Christopher Baugh

Christopher Baugh
Keynote speaker

Paper title: LX ludens – after all, it’s just the play of light

Abstract: “Can anyone on the stage tell us what is Light? Whence it comes from – what its power – NO”

So asked (and as usual answered) Gordon Craig in his Daybook in 1910. We might extend this radical question to additionally ask: does light “play”? And if so, does that play have rules? If so, where do the rules come from – the lighting designer? The technologist? Or are they, perhaps, the rules of the observer? How might the vision and the aesthetics of the observer determine the rules of the play of light? My paper will look at some of the cultural assumptions, conceptions and pre-conceptions of the observers of light. Once events have happened, any competent historian can make them seem inevitable and true (and of course I will try to do just that!), but can observations about the past help us to appreciate the game(s) and play(s) of light(s) in a world of post-truth?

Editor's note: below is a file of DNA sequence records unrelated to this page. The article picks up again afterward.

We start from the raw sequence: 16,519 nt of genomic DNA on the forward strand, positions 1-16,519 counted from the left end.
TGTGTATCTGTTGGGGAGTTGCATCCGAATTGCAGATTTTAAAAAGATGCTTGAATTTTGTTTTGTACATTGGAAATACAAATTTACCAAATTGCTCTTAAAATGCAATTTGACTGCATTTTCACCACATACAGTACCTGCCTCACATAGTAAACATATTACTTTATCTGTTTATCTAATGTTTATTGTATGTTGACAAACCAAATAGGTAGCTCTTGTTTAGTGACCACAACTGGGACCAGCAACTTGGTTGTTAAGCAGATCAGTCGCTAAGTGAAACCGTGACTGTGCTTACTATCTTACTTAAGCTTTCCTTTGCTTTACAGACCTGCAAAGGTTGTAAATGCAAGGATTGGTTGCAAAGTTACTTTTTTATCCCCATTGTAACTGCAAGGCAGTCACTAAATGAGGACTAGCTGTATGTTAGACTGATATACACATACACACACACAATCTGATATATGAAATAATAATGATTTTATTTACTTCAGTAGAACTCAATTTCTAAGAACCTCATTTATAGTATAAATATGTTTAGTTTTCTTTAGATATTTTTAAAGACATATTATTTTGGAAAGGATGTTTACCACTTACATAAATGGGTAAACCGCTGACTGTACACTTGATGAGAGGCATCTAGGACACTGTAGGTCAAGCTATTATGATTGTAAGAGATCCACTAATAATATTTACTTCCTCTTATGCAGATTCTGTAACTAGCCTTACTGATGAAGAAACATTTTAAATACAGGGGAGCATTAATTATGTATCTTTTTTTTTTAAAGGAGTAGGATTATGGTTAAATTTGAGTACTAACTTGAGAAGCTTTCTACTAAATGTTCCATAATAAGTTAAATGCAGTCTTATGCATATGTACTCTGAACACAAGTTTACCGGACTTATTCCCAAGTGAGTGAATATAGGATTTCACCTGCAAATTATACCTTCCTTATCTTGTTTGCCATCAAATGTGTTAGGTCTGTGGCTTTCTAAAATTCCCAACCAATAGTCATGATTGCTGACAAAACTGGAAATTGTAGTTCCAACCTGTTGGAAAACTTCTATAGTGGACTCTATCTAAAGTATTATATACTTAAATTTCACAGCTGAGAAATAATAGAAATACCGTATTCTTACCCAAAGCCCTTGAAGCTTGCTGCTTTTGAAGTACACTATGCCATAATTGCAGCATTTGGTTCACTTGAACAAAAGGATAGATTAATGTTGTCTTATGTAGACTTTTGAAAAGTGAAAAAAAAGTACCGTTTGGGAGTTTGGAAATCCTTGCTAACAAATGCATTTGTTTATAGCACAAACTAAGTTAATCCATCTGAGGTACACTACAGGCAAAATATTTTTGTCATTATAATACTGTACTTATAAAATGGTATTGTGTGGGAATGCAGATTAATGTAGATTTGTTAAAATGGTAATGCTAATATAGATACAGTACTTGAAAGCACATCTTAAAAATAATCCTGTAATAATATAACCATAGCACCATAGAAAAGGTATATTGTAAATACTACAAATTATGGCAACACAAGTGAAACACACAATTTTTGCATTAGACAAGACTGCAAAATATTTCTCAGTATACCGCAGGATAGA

Biog: Christopher Baugh is Emeritus Professor of Performance and Technology at the University of Leeds. As scenographer he has worked in the USA, Bristol, Manchester, London, and Dublin. He has written extensively on the history of scenography and stage technologies in Garrick and Loutherbourg (1990), ‘Stage design from Loutherbourg to Poel’ in Donohue, J (ed.) The Cambridge History of British Theatre (2004); ‘Philippe de Loutherbourg: technology-driven entertainment and spectacle in the late eighteenth century’ in the Huntington Library Quarterly (2007); ‘Scenography and technology 1737-1843’ in Moody, J & O’Quinn, D (eds.) The Cambridge Companion to British Theatre, 1737-1843 (2007); and, ‘Shakespeare and the rhetoric of scenography 1770-1825’, in Carson, C & Dymkowski, C (eds.) Shakespeare in Stages (2010). ‘Brecht and Stage Design: the Bühnenbildner and the Bühnenbauer’ (Cambridge, 1994 & 2006), and the second edition (Palgrave, 2013) of Theatre, Performance and Technology: The Development and Transformation of Scenography. In 1975 he was one of the founding members of the SBTD (Society of British Theatre Designers).

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